User Tools

Site Tools



The speculum is Vilém Flusser’s model for translation. The repeated mirroring of a language in foreign languages, which he reflects on in his philosophy of language as “illusion that overcomes illusions” (“Minkoffs Spiegel,” in: Lob der Oberflächlichkeit, 1993, p. 227; translated from the German), is only available as a three-pack: a philosophical instrument, in which all manner of philosophical systems reflect and speculate; a political instrument, in which the self recognizes itself in the other; and an optical instrument, which reflects (on) reality in a hall of mirrors. It is a surface that casts back upon the human gaze a medium that instantly takes the viewer out of him- or herself; alienation, “[t]he delusional, illusory […] is in its nature” (ibid.; translated from the German).

At the focal point lies the turning of the mirror, a critique of language as knowledge gained, the result of re- and back-translation into original circumstances or languages through an act of mirroring. Flusser’s own experience as a man without a homeland, forced to reinvent himself in a foreign frame and language, reemerges in the etymological roots of “reflection,” or, in Portuguese, reflexão, both from the Latin reflectere: “to bend or turn back.” His phrase “Everyone who reflects is interested in the mirror” (“Do Espelho,” in: Estado de São Paulo, no. 489, August 6, 1966, p. 4; Do Espelho, 1966, p. 1; translated from the Portuguese) points to the poetic origins of thought ex nihilo, projected out of nothing. Silver nitrate, without which there can be no mirror image, is Flusser’s synonym for poetry since nothingness lurks behind the glass as well.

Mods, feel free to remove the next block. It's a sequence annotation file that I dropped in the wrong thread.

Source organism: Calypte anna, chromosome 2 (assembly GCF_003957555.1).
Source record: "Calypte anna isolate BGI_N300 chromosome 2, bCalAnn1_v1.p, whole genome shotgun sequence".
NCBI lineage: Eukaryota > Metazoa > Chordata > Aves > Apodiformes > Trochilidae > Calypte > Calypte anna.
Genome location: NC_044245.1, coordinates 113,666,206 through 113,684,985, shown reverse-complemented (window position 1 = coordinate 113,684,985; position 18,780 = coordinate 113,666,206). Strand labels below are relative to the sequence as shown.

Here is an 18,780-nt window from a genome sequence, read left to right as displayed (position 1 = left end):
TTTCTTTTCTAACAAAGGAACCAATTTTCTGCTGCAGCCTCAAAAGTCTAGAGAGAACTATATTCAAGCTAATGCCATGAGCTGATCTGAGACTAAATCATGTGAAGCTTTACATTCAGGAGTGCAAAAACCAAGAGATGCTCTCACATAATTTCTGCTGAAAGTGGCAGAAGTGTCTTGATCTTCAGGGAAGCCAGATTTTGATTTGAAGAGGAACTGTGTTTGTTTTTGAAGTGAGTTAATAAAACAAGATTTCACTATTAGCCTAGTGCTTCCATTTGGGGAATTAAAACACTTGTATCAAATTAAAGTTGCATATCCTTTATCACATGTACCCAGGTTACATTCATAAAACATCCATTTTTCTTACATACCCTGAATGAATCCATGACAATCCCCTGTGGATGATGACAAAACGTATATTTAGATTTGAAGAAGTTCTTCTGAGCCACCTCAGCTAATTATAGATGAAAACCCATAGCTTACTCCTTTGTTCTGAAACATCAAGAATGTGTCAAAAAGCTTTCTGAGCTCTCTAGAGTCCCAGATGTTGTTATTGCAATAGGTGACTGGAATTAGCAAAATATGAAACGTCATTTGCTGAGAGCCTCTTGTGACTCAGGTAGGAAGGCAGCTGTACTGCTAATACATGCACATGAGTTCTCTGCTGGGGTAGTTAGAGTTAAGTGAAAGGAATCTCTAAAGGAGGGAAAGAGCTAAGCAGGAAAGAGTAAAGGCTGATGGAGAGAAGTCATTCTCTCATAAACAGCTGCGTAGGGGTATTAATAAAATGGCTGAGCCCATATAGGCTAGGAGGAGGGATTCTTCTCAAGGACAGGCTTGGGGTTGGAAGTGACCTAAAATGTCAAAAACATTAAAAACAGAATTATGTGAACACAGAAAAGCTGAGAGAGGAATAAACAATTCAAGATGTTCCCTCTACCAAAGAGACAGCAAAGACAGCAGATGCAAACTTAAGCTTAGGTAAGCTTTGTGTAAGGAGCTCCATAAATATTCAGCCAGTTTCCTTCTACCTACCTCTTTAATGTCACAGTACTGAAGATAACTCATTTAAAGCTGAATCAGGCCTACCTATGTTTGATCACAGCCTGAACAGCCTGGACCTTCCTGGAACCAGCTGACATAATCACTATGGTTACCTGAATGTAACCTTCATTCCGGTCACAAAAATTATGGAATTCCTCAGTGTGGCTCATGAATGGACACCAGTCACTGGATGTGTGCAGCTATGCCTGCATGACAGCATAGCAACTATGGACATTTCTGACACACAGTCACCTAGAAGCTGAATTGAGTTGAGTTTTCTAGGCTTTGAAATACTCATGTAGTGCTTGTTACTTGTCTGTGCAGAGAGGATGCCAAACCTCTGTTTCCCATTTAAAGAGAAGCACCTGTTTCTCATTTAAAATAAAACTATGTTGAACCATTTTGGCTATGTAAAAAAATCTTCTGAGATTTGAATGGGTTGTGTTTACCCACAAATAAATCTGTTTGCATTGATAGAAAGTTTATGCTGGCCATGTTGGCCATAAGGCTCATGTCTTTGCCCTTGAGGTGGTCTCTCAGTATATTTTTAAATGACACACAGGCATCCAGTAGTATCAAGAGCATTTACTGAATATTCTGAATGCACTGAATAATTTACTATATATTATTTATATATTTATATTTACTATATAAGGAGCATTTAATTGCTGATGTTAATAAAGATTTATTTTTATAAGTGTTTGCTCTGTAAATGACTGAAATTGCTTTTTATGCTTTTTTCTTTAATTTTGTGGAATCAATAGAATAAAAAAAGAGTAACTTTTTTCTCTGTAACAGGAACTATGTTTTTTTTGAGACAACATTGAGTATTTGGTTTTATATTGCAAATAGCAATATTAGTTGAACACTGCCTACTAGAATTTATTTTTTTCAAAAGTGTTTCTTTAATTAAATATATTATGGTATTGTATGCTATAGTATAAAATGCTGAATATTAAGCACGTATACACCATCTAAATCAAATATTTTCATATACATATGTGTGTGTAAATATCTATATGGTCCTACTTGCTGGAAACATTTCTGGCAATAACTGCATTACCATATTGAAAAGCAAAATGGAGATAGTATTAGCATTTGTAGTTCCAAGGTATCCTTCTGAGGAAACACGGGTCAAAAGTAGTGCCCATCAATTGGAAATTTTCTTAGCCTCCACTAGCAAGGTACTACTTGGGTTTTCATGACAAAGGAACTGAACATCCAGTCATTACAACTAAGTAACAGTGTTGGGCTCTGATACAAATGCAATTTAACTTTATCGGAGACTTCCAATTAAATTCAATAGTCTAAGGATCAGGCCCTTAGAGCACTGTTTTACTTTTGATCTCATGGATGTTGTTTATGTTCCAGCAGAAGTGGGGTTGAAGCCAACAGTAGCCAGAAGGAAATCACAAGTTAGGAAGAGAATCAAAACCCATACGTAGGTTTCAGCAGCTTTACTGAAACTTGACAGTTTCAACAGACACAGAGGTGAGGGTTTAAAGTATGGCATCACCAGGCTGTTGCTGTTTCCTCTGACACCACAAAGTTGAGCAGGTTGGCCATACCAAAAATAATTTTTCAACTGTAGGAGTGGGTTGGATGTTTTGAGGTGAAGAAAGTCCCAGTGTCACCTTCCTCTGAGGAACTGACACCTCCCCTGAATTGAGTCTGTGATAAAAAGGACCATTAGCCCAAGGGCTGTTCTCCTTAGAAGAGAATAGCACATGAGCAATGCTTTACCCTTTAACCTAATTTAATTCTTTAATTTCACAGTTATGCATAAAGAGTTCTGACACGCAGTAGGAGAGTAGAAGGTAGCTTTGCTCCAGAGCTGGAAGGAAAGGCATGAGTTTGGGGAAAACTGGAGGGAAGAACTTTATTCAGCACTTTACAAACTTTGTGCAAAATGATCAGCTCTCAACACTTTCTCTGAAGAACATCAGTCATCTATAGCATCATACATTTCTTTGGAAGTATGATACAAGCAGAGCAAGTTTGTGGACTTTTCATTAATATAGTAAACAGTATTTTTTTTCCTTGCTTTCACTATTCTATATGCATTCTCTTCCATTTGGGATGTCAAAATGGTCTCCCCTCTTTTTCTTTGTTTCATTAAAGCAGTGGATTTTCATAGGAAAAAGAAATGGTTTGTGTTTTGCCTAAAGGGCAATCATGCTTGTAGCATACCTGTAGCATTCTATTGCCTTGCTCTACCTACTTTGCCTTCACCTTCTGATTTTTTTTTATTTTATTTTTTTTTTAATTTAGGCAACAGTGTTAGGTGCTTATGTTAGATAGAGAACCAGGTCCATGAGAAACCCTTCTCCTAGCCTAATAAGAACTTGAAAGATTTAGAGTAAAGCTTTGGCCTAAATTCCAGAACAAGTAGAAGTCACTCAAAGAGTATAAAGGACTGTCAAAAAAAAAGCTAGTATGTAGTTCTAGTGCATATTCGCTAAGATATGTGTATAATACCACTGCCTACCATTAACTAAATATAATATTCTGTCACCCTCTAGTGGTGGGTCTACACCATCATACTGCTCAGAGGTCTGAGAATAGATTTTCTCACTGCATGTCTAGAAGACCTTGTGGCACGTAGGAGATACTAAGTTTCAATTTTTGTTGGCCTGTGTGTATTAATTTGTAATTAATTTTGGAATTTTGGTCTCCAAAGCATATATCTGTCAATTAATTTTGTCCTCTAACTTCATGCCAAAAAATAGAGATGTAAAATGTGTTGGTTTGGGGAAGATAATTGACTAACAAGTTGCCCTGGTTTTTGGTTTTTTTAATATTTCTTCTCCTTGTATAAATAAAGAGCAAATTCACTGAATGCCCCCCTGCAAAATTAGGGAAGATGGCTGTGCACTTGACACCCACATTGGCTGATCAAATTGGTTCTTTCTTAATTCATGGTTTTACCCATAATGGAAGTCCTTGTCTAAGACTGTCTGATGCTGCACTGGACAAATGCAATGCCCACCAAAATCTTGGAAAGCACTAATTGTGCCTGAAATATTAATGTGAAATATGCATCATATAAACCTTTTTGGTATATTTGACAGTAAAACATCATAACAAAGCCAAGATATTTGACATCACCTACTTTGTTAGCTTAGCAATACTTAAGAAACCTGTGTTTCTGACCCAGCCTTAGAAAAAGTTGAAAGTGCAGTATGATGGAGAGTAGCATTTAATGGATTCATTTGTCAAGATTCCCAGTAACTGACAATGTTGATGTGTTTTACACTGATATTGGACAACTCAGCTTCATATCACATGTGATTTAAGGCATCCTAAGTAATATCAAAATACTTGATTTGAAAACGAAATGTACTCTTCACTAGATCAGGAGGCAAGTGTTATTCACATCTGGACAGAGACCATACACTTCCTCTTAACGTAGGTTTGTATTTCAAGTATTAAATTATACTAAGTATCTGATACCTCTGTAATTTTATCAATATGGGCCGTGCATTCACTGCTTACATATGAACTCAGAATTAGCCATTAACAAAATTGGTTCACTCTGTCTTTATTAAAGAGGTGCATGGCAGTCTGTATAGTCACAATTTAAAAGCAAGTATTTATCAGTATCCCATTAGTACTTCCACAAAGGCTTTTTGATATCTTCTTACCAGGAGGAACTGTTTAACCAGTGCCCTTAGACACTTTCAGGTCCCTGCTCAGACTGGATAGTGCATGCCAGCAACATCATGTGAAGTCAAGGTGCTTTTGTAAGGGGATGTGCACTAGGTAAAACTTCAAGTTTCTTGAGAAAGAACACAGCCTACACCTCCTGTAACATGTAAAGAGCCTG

The mirror itself is an invitation to reflect by changing one’s standpoint; it transposes the sides of the same vista that it obstructs for any viewer standing behind it. Flusser’s preferred mirror model, loosely adapted from Ludwig Wittgenstein, is two mirrors hanging opposite one another in an empty room. Flusser sees video as a technological mirror and repeatedly describes it as a typically philosophical instrument: Unlike normal mirrors, it has a modifiable memory, does not transpose right and left, and allows one to view oneself from the standpoint of another.

That the mirror is a profoundly anthropological medium whose origin lies in the gaze of the other becomes clear when the gaze meets the black, the salty film of tears in front of the eye’s black fundus, which separates nothingness from the abyss. In the pupil of the other, one encounters one’s little puppet (from the Latin pupilla, little doll), one’s own reflection in miniature. The mirror model is embedded in this reciprocal reflection of the one in the body of the other that turns both into learners – into pupils.

Original article by Tom Fecht

You could leave a comment if you were logged in.
mirror.txt · Last modified: 2021/11/05 17:47 (external edit)